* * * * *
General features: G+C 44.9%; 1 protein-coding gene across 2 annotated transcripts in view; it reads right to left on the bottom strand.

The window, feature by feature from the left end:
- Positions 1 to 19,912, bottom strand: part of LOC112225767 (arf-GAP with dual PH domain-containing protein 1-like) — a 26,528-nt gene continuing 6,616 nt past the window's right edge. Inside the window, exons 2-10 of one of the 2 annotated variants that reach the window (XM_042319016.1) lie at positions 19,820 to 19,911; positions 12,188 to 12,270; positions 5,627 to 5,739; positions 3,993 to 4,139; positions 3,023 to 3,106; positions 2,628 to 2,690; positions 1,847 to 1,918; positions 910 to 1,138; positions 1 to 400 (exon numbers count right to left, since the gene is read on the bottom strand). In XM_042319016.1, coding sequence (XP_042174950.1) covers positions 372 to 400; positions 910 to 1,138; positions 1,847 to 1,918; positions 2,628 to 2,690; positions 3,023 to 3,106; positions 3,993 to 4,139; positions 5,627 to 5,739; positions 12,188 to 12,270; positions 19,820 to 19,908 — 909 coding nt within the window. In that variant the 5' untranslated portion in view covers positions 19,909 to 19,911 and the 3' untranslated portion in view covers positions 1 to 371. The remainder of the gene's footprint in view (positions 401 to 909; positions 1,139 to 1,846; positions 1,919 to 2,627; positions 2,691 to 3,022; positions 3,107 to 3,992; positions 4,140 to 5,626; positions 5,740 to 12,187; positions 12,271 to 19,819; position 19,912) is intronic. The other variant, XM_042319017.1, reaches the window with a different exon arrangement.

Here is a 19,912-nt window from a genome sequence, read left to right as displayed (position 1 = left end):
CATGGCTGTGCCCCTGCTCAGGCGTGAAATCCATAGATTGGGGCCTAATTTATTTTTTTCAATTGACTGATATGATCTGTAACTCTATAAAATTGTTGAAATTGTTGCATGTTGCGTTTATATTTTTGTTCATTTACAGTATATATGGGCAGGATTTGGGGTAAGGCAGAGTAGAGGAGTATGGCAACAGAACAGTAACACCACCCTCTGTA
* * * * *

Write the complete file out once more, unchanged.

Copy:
General features: G+C 44.9%; 1 protein-coding gene across 2 annotated transcripts in view; it reads right to left on the bottom strand.

The window, feature by feature from the left end:
- Positions 1 to 19,912, bottom strand: part of LOC112225767 (arf-GAP with dual PH domain-containing protein 1-like) — a 26,528-nt gene continuing 6,616 nt past the window's right edge. Inside the window, exons 2-10 of one of the 2 annotated variants that reach the window (XM_042319016.1) lie at positions 19,820 to 19,911; positions 12,188 to 12,270; positions 5,627 to 5,739; positions 3,993 to 4,139; positions 3,023 to 3,106; positions 2,628 to 2,690; positions 1,847 to 1,918; positions 910 to 1,138; positions 1 to 400 (exon numbers count right to left, since the gene is read on the bottom strand). In XM_042319016.1, coding sequence (XP_042174950.1) covers positions 372 to 400; positions 910 to 1,138; positions 1,847 to 1,918; positions 2,628 to 2,690; positions 3,023 to 3,106; positions 3,993 to 4,139; positions 5,627 to 5,739; positions 12,188 to 12,270; positions 19,820 to 19,908 — 909 coding nt within the window. In that variant the 5' untranslated portion in view covers positions 19,909 to 19,911 and the 3' untranslated portion in view covers positions 1 to 371. The remainder of the gene's footprint in view (positions 401 to 909; positions 1,139 to 1,846; positions 1,919 to 2,627; positions 2,691 to 3,022; positions 3,107 to 3,992; positions 4,140 to 5,626; positions 5,740 to 12,187; positions 12,271 to 19,819; position 19,912) is intronic. The other variant, XM_042319017.1, reaches the window with a different exon arrangement.

Here is a 19,912-nt window from a genome sequence, read left to right as displayed (position 1 = left end):
CATGGCTGTGCCCCTGCTCAGGCGTGAAATCCATAGATTGGGGCCTAATTTATTTTTTTCAATTGACTGATATGATCTGTAACTCTATAAAATTGTTGAAATTGTTGCATGTTGCGTTTATATTTTTGTTCATTTACAGTATATATGGGCAGGATTTGGGGTAAGGCAGAGTAGAGGAGTATGGCAACAGAACAGTAACACCACCCTCTGTA